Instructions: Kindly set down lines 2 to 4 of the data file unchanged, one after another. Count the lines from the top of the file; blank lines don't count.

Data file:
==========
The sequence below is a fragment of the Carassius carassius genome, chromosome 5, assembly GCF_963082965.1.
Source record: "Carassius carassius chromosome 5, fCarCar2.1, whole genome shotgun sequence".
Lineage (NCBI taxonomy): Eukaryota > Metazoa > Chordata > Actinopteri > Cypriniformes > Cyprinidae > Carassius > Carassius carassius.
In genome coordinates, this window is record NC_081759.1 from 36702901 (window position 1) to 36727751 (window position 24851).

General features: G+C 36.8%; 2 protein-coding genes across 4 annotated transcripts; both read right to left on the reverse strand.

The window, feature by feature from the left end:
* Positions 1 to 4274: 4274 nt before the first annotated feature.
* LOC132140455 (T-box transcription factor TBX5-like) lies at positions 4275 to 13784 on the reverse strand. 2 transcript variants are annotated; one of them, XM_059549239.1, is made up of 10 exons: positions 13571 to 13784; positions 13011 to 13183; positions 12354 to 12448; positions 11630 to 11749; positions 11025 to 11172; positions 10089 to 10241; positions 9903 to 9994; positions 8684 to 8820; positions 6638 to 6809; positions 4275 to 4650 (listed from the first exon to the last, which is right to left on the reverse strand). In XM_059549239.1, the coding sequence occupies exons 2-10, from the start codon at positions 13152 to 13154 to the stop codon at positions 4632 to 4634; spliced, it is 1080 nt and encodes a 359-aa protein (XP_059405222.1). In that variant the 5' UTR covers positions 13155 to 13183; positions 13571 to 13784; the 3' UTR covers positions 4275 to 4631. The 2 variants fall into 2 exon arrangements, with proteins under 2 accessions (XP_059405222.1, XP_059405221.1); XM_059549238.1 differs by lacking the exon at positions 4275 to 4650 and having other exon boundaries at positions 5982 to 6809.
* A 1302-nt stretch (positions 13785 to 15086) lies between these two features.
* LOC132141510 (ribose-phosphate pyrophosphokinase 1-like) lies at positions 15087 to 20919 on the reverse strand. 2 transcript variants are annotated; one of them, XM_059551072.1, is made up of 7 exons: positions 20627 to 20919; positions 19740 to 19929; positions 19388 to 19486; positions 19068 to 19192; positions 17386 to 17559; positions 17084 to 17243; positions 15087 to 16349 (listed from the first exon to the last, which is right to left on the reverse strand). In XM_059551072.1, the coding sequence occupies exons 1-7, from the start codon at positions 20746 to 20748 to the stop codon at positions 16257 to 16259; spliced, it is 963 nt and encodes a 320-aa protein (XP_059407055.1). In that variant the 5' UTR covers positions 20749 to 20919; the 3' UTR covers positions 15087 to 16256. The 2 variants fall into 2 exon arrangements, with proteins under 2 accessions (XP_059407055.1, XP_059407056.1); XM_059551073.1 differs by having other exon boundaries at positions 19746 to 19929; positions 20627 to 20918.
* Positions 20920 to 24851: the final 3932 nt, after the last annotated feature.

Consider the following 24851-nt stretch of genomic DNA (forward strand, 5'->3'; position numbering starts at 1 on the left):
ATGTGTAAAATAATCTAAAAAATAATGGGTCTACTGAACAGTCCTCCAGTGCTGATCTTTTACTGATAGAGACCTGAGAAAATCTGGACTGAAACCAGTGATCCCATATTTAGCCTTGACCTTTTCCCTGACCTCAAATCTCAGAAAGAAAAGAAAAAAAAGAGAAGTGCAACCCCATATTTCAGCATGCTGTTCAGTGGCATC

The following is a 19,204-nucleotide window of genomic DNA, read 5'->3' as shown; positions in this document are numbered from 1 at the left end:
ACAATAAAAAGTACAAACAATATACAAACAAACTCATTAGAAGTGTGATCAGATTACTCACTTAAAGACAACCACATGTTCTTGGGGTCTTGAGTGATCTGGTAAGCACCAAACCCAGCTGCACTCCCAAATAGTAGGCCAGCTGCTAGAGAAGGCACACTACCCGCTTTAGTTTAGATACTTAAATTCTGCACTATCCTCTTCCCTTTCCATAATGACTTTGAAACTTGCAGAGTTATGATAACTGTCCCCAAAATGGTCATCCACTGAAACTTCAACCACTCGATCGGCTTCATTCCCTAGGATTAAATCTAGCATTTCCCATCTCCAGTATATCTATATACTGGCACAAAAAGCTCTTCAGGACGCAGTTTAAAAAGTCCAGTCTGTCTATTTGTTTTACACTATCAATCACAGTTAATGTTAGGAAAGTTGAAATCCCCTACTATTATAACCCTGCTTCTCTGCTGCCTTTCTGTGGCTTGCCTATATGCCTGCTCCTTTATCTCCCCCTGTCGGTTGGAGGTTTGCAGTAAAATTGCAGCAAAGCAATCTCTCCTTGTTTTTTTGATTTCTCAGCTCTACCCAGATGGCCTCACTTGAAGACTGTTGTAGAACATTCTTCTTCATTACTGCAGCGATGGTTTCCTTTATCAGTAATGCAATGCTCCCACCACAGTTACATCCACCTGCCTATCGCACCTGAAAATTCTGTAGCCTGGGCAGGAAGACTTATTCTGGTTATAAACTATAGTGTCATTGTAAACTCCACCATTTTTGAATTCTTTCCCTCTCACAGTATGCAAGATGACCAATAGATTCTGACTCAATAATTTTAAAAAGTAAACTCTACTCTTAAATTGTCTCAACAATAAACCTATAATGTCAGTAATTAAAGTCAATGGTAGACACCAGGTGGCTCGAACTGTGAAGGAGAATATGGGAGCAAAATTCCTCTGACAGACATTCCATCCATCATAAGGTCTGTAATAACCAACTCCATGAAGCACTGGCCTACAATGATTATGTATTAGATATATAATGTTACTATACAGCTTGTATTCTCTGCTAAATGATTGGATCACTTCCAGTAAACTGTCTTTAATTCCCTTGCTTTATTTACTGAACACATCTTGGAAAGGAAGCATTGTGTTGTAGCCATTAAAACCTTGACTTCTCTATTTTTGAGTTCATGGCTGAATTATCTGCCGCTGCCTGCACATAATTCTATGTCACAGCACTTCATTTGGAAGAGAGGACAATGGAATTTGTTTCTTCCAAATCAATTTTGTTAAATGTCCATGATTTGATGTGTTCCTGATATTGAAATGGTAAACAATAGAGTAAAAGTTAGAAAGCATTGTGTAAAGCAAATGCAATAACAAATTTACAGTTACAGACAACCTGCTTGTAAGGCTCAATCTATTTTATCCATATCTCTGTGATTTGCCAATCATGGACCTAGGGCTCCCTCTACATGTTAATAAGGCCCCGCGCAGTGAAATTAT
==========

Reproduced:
Source record: "Carassius carassius chromosome 5, fCarCar2.1, whole genome shotgun sequence".
Lineage (NCBI taxonomy): Eukaryota > Metazoa > Chordata > Actinopteri > Cypriniformes > Cyprinidae > Carassius > Carassius carassius.
In genome coordinates, this window is record NC_081759.1 from 36702901 (window position 1) to 36727751 (window position 24851).